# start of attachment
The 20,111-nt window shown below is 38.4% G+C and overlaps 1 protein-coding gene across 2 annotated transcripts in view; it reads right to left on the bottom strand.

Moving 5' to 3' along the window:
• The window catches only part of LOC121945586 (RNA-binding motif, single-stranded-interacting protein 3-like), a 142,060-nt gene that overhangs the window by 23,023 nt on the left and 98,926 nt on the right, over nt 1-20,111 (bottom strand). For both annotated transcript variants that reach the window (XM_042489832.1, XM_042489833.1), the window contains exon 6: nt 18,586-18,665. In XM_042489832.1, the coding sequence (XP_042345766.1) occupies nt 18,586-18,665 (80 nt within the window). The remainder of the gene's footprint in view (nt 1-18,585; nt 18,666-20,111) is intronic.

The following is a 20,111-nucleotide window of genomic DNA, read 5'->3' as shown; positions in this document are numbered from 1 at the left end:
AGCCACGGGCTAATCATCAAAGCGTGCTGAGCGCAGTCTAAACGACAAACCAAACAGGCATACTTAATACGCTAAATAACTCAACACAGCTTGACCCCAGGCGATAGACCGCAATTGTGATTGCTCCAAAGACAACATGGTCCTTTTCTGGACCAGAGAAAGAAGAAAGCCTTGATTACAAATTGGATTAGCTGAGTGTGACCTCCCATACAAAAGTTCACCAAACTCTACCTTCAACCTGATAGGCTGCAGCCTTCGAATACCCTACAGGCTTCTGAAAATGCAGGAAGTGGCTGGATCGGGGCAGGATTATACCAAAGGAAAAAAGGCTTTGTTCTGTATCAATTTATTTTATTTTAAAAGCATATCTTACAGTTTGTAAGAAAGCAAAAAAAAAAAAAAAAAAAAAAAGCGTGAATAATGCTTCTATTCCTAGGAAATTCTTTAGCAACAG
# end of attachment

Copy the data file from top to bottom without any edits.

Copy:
The 20,111-nt window shown below is 38.4% G+C and overlaps 1 protein-coding gene across 2 annotated transcripts in view; it reads right to left on the bottom strand.

Moving 5' to 3' along the window:
• The window catches only part of LOC121945586 (RNA-binding motif, single-stranded-interacting protein 3-like), a 142,060-nt gene that overhangs the window by 23,023 nt on the left and 98,926 nt on the right, over nt 1-20,111 (bottom strand). For both annotated transcript variants that reach the window (XM_042489832.1, XM_042489833.1), the window contains exon 6: nt 18,586-18,665. In XM_042489832.1, the coding sequence (XP_042345766.1) occupies nt 18,586-18,665 (80 nt within the window). The remainder of the gene's footprint in view (nt 1-18,585; nt 18,666-20,111) is intronic.

The following is a 20,111-nucleotide window of genomic DNA, read 5'->3' as shown; positions in this document are numbered from 1 at the left end:
AGCCACGGGCTAATCATCAAAGCGTGCTGAGCGCAGTCTAAACGACAAACCAAACAGGCATACTTAATACGCTAAATAACTCAACACAGCTTGACCCCAGGCGATAGACCGCAATTGTGATTGCTCCAAAGACAACATGGTCCTTTTCTGGACCAGAGAAAGAAGAAAGCCTTGATTACAAATTGGATTAGCTGAGTGTGACCTCCCATACAAAAGTTCACCAAACTCTACCTTCAACCTGATAGGCTGCAGCCTTCGAATACCCTACAGGCTTCTGAAAATGCAGGAAGTGGCTGGATCGGGGCAGGATTATACCAAAGGAAAAAAGGCTTTGTTCTGTATCAATTTATTTTATTTTAAAAGCATATCTTACAGTTTGTAAGAAAGCAAAAAAAAAAAAAAAAAAAAAAAGCGTGAATAATGCTTCTATTCCTAGGAAATTCTTTAGCAACAG